“Seven three-line verses and a free last line, the image of a river, milk and honey, human greed, and destruction of the elements of our earth, the milk river turned sour, and our planet adrift in, I guess, the Milky Way, it uses poetry to say much in a few words.” – Gillian Clarke
They came for a land of milk and honey
but the rivers were always ours,
until they weren’t. Today
the milk river has gone sour white
bleaching the silt grey beneath the waves.
Our tiny planet, adrift in the churning seas,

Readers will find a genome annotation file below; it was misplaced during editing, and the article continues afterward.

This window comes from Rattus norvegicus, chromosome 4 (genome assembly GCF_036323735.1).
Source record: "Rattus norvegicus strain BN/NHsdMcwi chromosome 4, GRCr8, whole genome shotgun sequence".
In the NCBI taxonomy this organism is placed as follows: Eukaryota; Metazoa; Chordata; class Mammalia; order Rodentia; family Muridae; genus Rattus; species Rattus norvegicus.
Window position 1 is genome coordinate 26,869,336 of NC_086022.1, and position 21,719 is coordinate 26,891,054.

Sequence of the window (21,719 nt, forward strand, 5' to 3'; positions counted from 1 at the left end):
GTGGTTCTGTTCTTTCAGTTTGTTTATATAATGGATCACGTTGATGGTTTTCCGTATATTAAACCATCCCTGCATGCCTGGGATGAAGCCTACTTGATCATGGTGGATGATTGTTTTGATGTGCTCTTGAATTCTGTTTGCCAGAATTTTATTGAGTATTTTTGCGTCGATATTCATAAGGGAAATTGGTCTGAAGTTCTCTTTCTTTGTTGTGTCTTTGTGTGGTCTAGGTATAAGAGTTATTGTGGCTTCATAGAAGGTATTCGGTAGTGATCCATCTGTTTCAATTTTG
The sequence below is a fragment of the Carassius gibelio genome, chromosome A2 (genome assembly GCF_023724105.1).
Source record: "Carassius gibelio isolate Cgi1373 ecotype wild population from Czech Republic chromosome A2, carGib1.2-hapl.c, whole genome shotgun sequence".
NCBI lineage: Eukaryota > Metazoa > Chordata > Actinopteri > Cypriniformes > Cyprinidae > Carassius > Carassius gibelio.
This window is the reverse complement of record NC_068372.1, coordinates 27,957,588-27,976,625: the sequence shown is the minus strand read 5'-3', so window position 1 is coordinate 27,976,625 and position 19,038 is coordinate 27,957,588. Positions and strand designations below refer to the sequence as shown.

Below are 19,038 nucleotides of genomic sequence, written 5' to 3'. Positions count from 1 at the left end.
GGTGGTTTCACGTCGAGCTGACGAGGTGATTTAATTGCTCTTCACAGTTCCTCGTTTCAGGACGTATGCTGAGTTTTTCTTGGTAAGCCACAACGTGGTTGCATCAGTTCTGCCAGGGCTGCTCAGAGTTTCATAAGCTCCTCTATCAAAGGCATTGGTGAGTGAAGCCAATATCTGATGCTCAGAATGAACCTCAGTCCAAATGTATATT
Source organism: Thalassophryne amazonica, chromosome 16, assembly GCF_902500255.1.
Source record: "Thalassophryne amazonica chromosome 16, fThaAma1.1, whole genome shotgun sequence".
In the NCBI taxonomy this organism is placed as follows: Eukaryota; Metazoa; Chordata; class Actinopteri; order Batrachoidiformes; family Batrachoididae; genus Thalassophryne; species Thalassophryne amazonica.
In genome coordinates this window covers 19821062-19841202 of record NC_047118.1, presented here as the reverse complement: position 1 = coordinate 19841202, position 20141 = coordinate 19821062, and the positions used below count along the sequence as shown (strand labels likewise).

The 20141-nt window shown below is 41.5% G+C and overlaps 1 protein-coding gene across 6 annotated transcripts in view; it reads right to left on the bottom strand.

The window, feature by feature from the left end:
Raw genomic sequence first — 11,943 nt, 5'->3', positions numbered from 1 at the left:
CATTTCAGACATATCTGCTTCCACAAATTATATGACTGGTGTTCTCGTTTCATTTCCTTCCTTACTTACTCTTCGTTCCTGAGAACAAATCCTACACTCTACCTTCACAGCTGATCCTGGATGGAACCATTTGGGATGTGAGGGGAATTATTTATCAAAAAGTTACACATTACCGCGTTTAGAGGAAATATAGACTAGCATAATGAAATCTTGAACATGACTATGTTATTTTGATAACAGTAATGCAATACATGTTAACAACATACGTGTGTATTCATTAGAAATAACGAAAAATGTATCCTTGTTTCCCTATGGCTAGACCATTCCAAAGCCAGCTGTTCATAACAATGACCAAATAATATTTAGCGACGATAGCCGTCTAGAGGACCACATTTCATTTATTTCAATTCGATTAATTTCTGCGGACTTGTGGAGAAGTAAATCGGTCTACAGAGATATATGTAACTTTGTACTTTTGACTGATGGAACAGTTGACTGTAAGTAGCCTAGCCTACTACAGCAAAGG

looks out to a galaxy of milky stars
and yearns to swim away upstream
but we aren’t Bezos. We can’t flee
so easily. The milk river carved
our lives into the land
engraving our bones into the sand
and what is left of our soul is shared
in the milk river.
The waters and our bodies rise together
flooding the shores with escapees
as disease bleeds into the freshwater
invading our stained flesh
until we are nothing but masses
of mouths, devouring the river-milk
and yet forever thirsty.